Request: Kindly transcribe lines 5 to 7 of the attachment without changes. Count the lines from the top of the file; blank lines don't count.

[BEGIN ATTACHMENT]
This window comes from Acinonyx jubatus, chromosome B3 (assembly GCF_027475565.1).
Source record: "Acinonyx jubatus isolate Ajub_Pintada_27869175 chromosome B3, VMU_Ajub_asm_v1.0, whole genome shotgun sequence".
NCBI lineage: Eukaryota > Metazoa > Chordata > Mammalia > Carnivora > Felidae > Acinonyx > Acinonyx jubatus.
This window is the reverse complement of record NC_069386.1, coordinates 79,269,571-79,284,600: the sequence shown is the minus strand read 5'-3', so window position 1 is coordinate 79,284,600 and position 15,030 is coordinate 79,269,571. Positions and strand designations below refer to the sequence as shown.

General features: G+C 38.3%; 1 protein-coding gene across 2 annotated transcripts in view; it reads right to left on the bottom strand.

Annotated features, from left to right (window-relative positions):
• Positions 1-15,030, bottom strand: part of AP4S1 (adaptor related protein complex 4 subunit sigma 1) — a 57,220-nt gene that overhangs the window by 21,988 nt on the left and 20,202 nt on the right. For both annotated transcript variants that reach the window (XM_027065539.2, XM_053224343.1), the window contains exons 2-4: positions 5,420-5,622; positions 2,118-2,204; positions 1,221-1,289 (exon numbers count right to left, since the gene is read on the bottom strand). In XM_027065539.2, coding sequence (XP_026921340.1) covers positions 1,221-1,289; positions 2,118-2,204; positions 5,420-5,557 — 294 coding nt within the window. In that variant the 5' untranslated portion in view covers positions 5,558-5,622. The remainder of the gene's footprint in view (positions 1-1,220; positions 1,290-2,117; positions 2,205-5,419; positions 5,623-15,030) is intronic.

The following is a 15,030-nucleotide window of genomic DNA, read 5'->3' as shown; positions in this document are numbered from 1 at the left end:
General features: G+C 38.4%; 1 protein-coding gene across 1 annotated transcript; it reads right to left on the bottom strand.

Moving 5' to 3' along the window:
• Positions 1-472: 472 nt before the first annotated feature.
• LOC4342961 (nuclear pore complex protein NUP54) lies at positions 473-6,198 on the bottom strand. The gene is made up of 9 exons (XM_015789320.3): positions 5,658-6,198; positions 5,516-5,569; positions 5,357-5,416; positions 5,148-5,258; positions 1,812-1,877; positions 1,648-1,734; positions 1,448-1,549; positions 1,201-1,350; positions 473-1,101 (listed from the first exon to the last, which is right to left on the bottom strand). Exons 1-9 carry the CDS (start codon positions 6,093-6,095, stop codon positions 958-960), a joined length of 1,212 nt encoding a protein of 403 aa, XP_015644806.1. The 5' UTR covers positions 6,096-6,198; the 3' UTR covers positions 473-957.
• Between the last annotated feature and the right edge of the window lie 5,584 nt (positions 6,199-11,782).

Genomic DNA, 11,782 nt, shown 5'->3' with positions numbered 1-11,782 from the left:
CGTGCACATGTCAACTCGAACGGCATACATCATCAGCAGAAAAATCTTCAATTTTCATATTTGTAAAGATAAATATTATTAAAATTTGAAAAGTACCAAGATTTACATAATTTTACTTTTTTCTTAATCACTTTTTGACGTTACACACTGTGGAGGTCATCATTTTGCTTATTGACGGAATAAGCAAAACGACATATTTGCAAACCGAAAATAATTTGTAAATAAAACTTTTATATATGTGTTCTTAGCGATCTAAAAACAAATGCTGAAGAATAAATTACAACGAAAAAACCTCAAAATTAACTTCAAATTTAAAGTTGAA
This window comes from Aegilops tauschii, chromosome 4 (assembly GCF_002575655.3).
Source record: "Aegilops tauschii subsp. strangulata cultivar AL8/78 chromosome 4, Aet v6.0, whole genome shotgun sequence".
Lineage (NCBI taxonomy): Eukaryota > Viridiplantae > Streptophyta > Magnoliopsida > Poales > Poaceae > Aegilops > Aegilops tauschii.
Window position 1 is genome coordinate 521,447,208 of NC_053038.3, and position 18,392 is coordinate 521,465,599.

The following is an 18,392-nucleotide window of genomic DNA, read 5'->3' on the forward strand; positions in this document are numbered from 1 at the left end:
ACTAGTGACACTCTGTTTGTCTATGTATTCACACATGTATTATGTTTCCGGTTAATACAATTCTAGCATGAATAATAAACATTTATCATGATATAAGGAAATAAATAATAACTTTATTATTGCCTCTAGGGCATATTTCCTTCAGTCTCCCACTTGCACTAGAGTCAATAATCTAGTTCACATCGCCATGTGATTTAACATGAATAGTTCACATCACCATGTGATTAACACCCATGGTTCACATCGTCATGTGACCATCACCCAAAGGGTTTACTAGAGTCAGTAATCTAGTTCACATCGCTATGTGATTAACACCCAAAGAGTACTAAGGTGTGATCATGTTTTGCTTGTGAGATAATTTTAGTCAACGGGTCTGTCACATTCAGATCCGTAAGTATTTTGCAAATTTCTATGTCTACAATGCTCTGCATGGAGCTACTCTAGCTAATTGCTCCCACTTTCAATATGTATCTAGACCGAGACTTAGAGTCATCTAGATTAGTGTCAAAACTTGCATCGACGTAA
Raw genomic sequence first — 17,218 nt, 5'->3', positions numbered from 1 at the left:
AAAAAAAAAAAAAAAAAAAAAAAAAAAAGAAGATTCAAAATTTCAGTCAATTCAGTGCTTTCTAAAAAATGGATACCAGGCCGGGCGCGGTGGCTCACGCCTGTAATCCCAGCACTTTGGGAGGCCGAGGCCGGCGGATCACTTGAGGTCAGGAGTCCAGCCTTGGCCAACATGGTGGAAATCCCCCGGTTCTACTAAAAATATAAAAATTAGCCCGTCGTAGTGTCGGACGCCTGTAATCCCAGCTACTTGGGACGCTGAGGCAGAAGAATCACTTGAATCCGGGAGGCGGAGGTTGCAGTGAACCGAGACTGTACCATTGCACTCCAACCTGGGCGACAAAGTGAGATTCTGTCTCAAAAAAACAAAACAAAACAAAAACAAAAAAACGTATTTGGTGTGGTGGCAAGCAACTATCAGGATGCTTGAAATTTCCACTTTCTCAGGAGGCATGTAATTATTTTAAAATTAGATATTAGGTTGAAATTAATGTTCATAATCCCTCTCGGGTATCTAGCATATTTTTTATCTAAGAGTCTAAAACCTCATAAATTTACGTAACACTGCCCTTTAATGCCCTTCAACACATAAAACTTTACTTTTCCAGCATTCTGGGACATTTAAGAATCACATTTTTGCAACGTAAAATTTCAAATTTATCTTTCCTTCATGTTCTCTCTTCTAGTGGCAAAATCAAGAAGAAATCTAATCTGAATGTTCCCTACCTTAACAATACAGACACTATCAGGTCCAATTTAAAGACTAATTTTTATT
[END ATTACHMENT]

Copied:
General features: G+C 38.3%; 1 protein-coding gene across 2 annotated transcripts in view; it reads right to left on the bottom strand.

Annotated features, from left to right (window-relative positions):
• Positions 1-15,030, bottom strand: part of AP4S1 (adaptor related protein complex 4 subunit sigma 1) — a 57,220-nt gene that overhangs the window by 21,988 nt on the left and 20,202 nt on the right. For both annotated transcript variants that reach the window (XM_027065539.2, XM_053224343.1), the window contains exons 2-4: positions 5,420-5,622; positions 2,118-2,204; positions 1,221-1,289 (exon numbers count right to left, since the gene is read on the bottom strand). In XM_027065539.2, coding sequence (XP_026921340.1) covers positions 1,221-1,289; positions 2,118-2,204; positions 5,420-5,557 — 294 coding nt within the window. In that variant the 5' untranslated portion in view covers positions 5,558-5,622. The remainder of the gene's footprint in view (positions 1-1,220; positions 1,290-2,117; positions 2,205-5,419; positions 5,623-15,030) is intronic.